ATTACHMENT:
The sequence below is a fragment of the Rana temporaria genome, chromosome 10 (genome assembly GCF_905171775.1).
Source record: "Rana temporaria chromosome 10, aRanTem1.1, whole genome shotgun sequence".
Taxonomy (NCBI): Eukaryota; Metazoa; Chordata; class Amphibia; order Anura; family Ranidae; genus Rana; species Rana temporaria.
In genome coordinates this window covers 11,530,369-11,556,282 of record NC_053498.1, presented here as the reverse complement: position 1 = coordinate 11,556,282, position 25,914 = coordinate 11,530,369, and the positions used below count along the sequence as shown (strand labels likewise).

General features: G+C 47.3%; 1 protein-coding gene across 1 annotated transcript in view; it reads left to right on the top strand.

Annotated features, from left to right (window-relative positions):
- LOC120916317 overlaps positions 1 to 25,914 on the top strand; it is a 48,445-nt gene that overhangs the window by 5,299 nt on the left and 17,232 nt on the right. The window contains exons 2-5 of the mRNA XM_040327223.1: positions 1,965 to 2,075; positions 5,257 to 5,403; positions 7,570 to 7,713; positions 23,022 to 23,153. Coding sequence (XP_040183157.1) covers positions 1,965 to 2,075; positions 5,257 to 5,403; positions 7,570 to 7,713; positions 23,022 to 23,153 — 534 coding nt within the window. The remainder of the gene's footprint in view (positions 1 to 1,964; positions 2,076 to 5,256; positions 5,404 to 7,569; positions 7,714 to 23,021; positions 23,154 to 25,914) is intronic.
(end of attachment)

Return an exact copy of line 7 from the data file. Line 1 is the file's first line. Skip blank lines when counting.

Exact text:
- LOC120916317 overlaps positions 1 to 25,914 on the top strand; it is a 48,445-nt gene that overhangs the window by 5,299 nt on the left and 17,232 nt on the right. The window contains exons 2-5 of the mRNA XM_040327223.1: positions 1,965 to 2,075; positions 5,257 to 5,403; positions 7,570 to 7,713; positions 23,022 to 23,153. Coding sequence (XP_040183157.1) covers positions 1,965 to 2,075; positions 5,257 to 5,403; positions 7,570 to 7,713; positions 23,022 to 23,153 — 534 coding nt within the window. The remainder of the gene's footprint in view (positions 1 to 1,964; positions 2,076 to 5,256; positions 5,404 to 7,569; positions 7,714 to 23,021; positions 23,154 to 25,914) is intronic.